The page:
There is a commercial created by a famous American sanitary products company called “Always #LikeAGirl”. The commercial asks men and women of different ages to demonstrate with instructions to “run, throw the ball and fight like a girl”.
When such instructions are given to adolescent boys and girls, all of whom are moving weak and touching their hair and act like “a girl”. On the other hand, the girls, who appear to be under the age of 10, are shown running as fast as they can, throwing the ball as fast as they can, and demonstrating that they are fighting as hard as they can.
The film asks when the term “feminine” became an insult, and questions the meaning of “being yourself” and the tendency to make fun of “femininity”.
Just as the word “feminine (memeshii)” is used in Japanese as an obvious insult, the word “feminine” seems to imply a sense of weakness and lack of independence.
On the other hand, “feminine” is also used as a compliment. It means “homely, aware of others, affectionate, modest and careful about dressing oneself up”.
I personally remember being told that I was “feminine” as a “compliment” when I brought my lunch every day, when I changed my hair every day, when I made it a priority to listen to others and be affectionate.
And that “compliment” wasn’t a happy one at all.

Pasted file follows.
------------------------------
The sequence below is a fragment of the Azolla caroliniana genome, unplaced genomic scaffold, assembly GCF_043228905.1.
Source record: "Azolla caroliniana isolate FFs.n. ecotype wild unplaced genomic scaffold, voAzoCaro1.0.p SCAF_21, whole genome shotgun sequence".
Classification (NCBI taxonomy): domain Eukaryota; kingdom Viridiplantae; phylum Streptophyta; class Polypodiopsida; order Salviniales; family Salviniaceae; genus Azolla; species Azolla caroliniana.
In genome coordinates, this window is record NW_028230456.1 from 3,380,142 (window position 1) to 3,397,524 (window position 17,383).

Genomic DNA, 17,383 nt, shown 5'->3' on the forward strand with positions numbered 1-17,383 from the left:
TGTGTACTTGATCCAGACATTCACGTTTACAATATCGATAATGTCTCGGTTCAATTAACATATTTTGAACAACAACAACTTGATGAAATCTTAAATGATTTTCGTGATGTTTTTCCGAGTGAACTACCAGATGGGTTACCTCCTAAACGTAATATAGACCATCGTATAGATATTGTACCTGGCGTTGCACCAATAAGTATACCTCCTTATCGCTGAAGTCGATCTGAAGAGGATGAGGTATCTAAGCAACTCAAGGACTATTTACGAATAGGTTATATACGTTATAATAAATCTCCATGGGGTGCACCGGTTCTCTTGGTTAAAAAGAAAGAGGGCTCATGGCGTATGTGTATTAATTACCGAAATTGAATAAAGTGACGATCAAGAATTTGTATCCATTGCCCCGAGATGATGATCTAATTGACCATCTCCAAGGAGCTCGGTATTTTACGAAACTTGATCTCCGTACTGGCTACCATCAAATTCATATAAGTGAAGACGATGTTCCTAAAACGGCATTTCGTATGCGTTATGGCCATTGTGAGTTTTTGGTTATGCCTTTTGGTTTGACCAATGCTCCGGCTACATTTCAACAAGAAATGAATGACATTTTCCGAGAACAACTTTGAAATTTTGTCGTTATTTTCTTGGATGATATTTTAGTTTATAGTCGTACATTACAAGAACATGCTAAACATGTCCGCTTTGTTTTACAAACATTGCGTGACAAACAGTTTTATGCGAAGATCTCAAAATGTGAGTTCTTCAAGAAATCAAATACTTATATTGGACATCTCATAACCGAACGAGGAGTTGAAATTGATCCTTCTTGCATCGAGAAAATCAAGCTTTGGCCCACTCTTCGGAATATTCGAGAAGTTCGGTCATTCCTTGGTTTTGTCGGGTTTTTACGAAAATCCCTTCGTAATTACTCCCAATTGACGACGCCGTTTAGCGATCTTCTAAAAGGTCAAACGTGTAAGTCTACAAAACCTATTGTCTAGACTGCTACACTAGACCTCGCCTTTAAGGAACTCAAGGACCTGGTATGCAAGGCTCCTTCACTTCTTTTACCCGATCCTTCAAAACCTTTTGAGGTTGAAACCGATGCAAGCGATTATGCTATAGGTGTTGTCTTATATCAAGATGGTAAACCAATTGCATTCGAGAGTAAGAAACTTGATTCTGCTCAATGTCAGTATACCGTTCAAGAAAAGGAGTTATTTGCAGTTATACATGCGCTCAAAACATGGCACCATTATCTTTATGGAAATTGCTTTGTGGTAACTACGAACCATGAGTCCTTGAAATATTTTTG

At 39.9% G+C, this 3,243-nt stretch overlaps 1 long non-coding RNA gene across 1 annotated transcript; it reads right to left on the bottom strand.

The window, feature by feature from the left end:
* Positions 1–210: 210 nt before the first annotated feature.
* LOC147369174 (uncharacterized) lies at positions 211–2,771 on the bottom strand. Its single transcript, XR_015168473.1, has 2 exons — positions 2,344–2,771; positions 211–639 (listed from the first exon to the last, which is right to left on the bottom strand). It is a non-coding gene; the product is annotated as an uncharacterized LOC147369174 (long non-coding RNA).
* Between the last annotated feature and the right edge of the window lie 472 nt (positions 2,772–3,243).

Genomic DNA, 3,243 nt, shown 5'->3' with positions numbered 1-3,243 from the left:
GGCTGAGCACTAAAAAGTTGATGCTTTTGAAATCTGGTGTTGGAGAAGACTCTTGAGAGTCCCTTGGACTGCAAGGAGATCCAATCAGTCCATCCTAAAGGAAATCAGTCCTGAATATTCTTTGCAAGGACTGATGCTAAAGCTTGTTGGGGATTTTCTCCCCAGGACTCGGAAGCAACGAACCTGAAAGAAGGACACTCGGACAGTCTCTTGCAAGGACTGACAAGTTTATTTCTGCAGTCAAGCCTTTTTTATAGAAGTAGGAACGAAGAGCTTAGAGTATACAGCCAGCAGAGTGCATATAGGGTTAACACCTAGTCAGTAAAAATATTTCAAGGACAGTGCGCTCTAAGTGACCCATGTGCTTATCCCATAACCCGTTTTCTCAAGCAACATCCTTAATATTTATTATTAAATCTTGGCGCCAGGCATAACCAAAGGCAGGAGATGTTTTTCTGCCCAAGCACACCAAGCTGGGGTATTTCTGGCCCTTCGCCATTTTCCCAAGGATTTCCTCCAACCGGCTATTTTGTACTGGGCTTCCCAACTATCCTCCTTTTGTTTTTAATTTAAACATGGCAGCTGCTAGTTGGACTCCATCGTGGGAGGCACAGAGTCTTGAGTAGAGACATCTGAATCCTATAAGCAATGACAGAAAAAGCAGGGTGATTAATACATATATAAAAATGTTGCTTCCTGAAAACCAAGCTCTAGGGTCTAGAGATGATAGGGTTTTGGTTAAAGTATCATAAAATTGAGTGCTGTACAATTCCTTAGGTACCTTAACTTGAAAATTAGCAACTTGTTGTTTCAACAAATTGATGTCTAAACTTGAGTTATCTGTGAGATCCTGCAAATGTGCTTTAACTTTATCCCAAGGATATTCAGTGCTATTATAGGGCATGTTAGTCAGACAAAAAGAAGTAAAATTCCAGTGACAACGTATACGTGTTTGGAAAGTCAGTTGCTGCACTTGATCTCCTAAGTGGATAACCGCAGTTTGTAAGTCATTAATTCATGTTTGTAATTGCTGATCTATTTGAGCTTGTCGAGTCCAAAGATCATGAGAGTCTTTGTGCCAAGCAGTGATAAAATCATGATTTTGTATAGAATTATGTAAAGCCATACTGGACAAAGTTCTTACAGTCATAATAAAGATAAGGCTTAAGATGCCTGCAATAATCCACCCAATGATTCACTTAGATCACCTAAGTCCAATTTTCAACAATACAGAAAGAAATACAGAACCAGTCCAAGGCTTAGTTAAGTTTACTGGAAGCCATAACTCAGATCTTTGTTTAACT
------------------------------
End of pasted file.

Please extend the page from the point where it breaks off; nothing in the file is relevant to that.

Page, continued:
Some of you may think that since they are praising you, you should just take it as a compliment. However, praise can spell trouble for the other person in many situations, and taking it as a compliment without realizing it can bind you to a “stereotype” of yourself.
For example, these days we often see TV shows like “saving money is a virtue”, but it is almost always women who are praised for their saving skills. If we adopt that as a positive opinion, we can internalize the idea that we can live happily without money with a variety of ingenuity, and if we can’t do so, it’s because we’re not trying hard enough. In Japan, where women have a large salary gap, internalizing the idea of “enjoying saving money” may well make people feel virtuous about not complaining about their low salaries, but enjoying themselves within them.
In other words, we need to consider that the term “feminine”, whether positive or negative, both play roles in binding women to stereotypes.
In particular, it seems to me that girls at an early age are still disciplined to “act like a girl” or “act like a feminine”. It’s very sad that girls who are brought up to “act like a girl” as part of their upbringing realize at some point that “femininity” is a factor that is made fun of.
As a teenager myself (not that I thought about it that much), I think I avoided being “feminine” and preferred to dress and act that would be considered “boyish”. And when I sought “masculinity” to escape the curse of “femininity”, it didn’t change much. In the end, I realized that both “qualities” are nothing more than socially constructed values of what a woman should be and what a man should be, and that the only way to break free of those values is to think about what I want to do.
Unfortunately, in my work in support of women, I sometimes hear people say, “It doesn’t matter because I’m a man.” I believe that those trapped in “masculinity” feel the same way as those trapped in “femininity” and feel uncomfortable to live in your own life.
It is not easy to be freed from the roles required by society and live life as one’s own. I believe that by slowly unraveling the question of what “socially constructed values” we hold within us, we can find our true identity.